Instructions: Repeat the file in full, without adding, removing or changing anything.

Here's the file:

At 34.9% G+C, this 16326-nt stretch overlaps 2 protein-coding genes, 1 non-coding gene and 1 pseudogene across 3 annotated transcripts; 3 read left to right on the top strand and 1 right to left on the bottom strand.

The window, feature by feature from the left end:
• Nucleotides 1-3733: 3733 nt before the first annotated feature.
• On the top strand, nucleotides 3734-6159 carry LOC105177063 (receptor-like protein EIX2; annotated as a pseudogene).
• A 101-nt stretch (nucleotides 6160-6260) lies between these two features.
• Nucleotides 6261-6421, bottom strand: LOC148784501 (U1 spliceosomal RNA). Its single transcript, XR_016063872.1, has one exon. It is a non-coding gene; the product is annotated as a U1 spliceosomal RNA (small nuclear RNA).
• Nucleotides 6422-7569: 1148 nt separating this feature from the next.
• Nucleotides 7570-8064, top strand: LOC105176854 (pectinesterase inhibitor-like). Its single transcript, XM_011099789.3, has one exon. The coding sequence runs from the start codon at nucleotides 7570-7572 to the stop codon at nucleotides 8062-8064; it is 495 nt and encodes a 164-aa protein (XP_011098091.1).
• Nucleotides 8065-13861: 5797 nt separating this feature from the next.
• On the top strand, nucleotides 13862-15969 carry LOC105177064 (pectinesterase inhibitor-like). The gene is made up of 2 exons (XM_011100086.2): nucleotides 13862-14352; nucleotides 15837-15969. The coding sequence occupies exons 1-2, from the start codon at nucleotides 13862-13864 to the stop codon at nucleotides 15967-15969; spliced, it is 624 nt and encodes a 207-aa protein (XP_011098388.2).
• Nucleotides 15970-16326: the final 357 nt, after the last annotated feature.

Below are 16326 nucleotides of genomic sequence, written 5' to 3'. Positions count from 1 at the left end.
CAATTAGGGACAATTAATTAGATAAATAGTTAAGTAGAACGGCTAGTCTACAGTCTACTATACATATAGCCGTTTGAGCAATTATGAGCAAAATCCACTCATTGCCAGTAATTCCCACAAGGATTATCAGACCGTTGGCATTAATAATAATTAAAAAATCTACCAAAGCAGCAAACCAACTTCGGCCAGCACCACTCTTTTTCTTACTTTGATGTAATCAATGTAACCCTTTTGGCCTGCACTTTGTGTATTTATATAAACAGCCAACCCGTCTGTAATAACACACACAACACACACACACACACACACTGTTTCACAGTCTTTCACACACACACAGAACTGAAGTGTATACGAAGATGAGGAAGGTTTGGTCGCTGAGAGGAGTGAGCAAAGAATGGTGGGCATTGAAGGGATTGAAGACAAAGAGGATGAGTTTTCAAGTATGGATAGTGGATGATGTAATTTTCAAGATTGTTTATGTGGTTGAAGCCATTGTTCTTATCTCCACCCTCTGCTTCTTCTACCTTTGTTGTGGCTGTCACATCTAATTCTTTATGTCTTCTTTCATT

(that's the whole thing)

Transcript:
At 34.9% G+C, this 16326-nt stretch overlaps 2 protein-coding genes, 1 non-coding gene and 1 pseudogene across 3 annotated transcripts; 3 read left to right on the top strand and 1 right to left on the bottom strand.

The window, feature by feature from the left end:
• Nucleotides 1-3733: 3733 nt before the first annotated feature.
• On the top strand, nucleotides 3734-6159 carry LOC105177063 (receptor-like protein EIX2; annotated as a pseudogene).
• A 101-nt stretch (nucleotides 6160-6260) lies between these two features.
• Nucleotides 6261-6421, bottom strand: LOC148784501 (U1 spliceosomal RNA). Its single transcript, XR_016063872.1, has one exon. It is a non-coding gene; the product is annotated as a U1 spliceosomal RNA (small nuclear RNA).
• Nucleotides 6422-7569: 1148 nt separating this feature from the next.
• Nucleotides 7570-8064, top strand: LOC105176854 (pectinesterase inhibitor-like). Its single transcript, XM_011099789.3, has one exon. The coding sequence runs from the start codon at nucleotides 7570-7572 to the stop codon at nucleotides 8062-8064; it is 495 nt and encodes a 164-aa protein (XP_011098091.1).
• Nucleotides 8065-13861: 5797 nt separating this feature from the next.
• On the top strand, nucleotides 13862-15969 carry LOC105177064 (pectinesterase inhibitor-like). The gene is made up of 2 exons (XM_011100086.2): nucleotides 13862-14352; nucleotides 15837-15969. The coding sequence occupies exons 1-2, from the start codon at nucleotides 13862-13864 to the stop codon at nucleotides 15967-15969; spliced, it is 624 nt and encodes a 207-aa protein (XP_011098388.2).
• Nucleotides 15970-16326: the final 357 nt, after the last annotated feature.

Below are 16326 nucleotides of genomic sequence, written 5' to 3'. Positions count from 1 at the left end.
CAATTAGGGACAATTAATTAGATAAATAGTTAAGTAGAACGGCTAGTCTACAGTCTACTATACATATAGCCGTTTGAGCAATTATGAGCAAAATCCACTCATTGCCAGTAATTCCCACAAGGATTATCAGACCGTTGGCATTAATAATAATTAAAAAATCTACCAAAGCAGCAAACCAACTTCGGCCAGCACCACTCTTTTTCTTACTTTGATGTAATCAATGTAACCCTTTTGGCCTGCACTTTGTGTATTTATATAAACAGCCAACCCGTCTGTAATAACACACACAACACACACACACACACACACTGTTTCACAGTCTTTCACACACACACAGAACTGAAGTGTATACGAAGATGAGGAAGGTTTGGTCGCTGAGAGGAGTGAGCAAAGAATGGTGGGCATTGAAGGGATTGAAGACAAAGAGGATGAGTTTTCAAGTATGGATAGTGGATGATGTAATTTTCAAGATTGTTTATGTGGTTGAAGCCATTGTTCTTATCTCCACCCTCTGCTTCTTCTACCTTTGTTGTGGCTGTCACATCTAATTCTTTATGTCTTCTTTCATT